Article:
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RICS 150

3 NOV 2017

Michael Wright FRICS: The Wright Principle

After a fire in the squatter village of Shek Kip Mei left 53,000 homeless, Hong Kong’s social housing faced a crisis of overcrowding. In his role in the Hong Kong Public Works department, Michael Wright FRICS created building standards to meet resettlement needs, as well as resolve the sanitary problems common in post-war social housing.

Sheung Li Uk was a public rental housing scheme designed by Wright in 1952. It saw the first manifestation of what was to become known as the ‘Wright Principle’; a housing standard in which privacy and human dignity are incorporated into the design.

Designed for the people

As such, Sheung Li Uk was the first public resettlement housing unit in Hong Kong to provide an individual bathroom and kitchen in all units. This signalled a move away from those designed by his predecessors, where residents had to share bathrooms and cook outside their own home.

Michael later took on a far wider role in ensuring standards across many areas of Hong Kong infrastructure were observed and put to use. His pioneering work includes the Plover Cove Reservoir, whose construction he supervised in the 1960s.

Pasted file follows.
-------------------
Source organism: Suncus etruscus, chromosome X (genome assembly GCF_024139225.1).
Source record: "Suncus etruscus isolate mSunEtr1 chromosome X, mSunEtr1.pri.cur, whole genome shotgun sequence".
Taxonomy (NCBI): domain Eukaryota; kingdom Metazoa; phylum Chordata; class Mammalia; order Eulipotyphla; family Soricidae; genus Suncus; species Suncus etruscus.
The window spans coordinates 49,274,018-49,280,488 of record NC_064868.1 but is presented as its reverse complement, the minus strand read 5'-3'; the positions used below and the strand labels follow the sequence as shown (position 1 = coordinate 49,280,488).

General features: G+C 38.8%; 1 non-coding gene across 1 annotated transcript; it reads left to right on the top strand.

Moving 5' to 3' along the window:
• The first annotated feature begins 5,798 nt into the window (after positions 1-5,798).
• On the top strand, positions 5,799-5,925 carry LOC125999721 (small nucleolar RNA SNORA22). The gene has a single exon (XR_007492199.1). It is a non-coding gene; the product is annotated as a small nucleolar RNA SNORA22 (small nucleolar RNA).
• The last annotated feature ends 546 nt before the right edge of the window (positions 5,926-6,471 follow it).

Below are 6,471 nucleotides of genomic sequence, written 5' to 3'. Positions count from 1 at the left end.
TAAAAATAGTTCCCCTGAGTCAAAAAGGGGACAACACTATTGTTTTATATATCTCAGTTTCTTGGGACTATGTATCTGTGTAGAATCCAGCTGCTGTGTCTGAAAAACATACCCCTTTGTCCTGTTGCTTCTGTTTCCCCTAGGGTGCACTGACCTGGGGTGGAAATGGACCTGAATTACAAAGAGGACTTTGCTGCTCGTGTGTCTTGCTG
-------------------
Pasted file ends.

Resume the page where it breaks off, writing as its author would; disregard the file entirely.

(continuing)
This reservoir, the largest at the time in Hong Kong, facilitated such an increase in water consumption that Michael instructed the construction of the even larger High Island Reservoir, which is still the largest volume reservoir in Hong Kong to date.

The development of Hong Kong

As a member of the Legislative and Urban Councils, Michael also provided a voice of insight to Hong Kong’s development programme. He proposed a mass transport network, which has become the MTR system that carries four million passengers every day.

Michael Wright is now 105 years old and lives in London. With a public housing estate named in his honour, a mass transport system conceived from his surveying expertise, and a major role in the planning and construction of vital water reservoirs, Michael’s outstanding contribution to the development of the built environment in Hong Kong and the surveying profession is clear.